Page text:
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Common Conditions

Headaches

28/08/2020

Types Of Headaches

Headaches are one of the most frequent complaints. Many of us are familiar with some form of the throbbing, uncomfortable and distracting pain of a headache. Although headaches can be defined as pain in any region of the head, the cause, duration, and intensity of this pain can vary according to whether they are primary headaches or secondary headaches. The most common headaches are primary headaches. Primary headaches occur when the pain in the head is the condition or is not being triggered by something that the body is dealing with like allergies or illness.

Tension headaches are extremely common and most people will experience them. They present as a dull and constant pain felt on both sides of the head. Other symptoms can include tenderness of the face, head, neck and shoulders, a feeling of pressure behind the eyes and sensitivity to light and sound. These headaches normally last from 30 minutes to several hours. Severity can vary but these headaches rarely prevent day-to-day activities. The cause of tension headaches is ambiguous but stress, anxiety and depression are usual triggers. Other potential triggers include loud noise, skipped meals, eye strain, lack of exercise, bad posture, sleep disruption or dehydration.

Migraine pain is an intense pulsing from deep within the head and can last for days. It is often throbbing and usually one-sided. The headache significantly limits the ability to carry out daily activity. People with migraine headaches are often sensitive to light and sound. Some migraine is preceded by visual disturbances. About one out of five people will experience these symptoms before the headache starts. Known as an aura, it may cause one to see stars, blind spots, flashing lights, shimmering lights or zigzag lines. Auras can also include tingling on one side of the face or in one arm and trouble speaking. Migraine attacks can also be associated with other nervous system conditions or run in the family. Women are three times more likely to develop migraine as well as individuals with post-traumatic stress disorder. Certain environmental factors such as exposure to chemicals, some foods or hormone fluctuations are also common migraine triggers.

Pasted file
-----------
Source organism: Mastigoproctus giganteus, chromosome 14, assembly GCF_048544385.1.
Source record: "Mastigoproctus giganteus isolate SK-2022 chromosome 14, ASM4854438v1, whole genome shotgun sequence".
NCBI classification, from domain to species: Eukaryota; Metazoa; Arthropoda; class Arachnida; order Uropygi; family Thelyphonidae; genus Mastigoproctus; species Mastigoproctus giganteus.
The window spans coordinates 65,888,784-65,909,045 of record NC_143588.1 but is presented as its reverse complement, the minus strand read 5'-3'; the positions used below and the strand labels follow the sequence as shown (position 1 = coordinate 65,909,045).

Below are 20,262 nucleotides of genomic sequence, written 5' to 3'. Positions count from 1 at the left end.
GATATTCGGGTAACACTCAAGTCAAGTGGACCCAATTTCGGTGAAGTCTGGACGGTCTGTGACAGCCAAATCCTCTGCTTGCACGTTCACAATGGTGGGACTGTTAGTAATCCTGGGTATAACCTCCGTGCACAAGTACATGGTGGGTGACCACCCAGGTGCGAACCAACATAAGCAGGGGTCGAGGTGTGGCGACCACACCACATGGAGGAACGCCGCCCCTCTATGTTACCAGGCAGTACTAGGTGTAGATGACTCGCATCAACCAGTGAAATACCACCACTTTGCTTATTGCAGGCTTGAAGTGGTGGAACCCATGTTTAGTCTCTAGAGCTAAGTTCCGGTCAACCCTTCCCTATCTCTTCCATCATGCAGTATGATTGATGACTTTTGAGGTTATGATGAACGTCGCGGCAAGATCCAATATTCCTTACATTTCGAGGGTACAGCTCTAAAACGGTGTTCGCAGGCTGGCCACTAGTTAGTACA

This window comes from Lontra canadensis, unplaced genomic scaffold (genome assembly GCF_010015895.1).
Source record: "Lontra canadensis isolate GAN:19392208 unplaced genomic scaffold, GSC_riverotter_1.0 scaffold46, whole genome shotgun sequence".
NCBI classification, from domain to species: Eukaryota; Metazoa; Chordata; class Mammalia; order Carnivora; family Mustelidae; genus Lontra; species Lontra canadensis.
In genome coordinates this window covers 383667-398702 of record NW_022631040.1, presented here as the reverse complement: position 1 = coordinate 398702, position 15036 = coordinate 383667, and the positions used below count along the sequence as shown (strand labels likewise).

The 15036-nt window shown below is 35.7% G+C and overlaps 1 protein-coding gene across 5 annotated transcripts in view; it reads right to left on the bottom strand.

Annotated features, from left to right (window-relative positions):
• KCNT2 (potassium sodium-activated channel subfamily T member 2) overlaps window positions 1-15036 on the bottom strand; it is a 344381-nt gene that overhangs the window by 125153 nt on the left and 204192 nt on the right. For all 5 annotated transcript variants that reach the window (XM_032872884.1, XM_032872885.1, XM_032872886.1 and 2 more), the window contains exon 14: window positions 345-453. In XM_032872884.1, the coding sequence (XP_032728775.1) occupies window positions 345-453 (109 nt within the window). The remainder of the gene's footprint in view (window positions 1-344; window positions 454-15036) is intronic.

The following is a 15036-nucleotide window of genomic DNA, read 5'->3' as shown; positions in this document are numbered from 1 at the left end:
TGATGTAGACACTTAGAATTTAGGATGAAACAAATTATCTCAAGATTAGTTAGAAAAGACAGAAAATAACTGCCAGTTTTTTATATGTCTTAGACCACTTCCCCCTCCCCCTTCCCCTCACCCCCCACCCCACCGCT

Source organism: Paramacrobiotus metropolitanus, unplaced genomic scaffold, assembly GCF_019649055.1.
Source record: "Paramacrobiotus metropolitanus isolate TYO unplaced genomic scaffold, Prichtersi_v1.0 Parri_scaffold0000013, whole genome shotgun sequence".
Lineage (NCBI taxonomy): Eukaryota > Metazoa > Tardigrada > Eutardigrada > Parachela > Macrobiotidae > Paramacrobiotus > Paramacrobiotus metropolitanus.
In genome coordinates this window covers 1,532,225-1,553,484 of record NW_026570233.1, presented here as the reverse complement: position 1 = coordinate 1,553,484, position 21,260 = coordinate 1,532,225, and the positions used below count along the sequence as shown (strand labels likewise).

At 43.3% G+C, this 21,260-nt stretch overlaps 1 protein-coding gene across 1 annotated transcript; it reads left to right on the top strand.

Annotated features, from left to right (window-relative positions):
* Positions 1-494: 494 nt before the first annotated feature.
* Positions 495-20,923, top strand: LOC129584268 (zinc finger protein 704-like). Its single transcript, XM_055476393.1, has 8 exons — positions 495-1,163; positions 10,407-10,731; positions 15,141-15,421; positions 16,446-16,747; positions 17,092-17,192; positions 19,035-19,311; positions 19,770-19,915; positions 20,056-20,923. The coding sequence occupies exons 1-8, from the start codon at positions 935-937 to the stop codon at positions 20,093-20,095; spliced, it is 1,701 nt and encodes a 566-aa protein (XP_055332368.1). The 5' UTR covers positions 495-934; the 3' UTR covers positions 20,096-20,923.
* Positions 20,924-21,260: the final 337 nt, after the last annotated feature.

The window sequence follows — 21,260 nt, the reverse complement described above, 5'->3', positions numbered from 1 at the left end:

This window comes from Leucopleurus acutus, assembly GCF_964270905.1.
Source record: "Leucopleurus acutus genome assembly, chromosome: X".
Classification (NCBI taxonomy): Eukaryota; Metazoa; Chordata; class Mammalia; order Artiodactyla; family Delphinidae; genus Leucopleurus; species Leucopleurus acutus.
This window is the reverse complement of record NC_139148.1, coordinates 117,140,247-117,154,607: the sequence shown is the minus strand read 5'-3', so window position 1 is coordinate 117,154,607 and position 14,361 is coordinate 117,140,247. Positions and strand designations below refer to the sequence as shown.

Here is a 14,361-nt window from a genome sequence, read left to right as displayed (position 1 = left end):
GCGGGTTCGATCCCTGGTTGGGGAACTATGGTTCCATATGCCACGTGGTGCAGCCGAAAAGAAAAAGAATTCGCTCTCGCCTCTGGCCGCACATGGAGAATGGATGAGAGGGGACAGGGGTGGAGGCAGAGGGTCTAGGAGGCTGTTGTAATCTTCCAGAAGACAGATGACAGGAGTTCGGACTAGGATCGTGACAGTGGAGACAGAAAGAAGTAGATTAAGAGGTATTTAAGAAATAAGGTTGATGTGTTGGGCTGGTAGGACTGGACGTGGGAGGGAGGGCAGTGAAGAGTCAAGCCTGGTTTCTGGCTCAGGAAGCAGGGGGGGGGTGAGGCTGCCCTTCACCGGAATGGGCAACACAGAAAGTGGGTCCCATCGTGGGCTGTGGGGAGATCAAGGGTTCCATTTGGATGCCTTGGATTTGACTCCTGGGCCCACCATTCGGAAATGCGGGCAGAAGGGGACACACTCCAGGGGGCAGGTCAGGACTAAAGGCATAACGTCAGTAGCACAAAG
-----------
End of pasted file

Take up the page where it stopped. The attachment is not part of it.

Cervicogenic headache (CGH) is a chronic headache that arises from the atlanto-occipital and upper cervical joints. A cervicogenic headache is a common cause of a chronic headache that is often misdiagnosed as migraines. It is actually rooted in the cervical spine (neck) or base of the skull region. They are caused by problems with the nerves, bones or muscles in the neck. Although pain may be felt in the head, instead, the pain is actually a referred pain from another location in the body.

Treatment for headaches is customizable depending on the type of headaches. Physical therapy, soft tissue massage and gentle spinal manipulation can help alleviate the pain in the head and neck. These techniques work to reduce nerve irritation, decrease muscular tension, increase circulation in the tissues, correct alignment, and improve the mobility of the cervical spine. Rehabilitation recommendations such as exercises, lifestyle and nutrition can also be provided to address usual triggers and prevent future recurrence. If in doubt, do seek professional advice.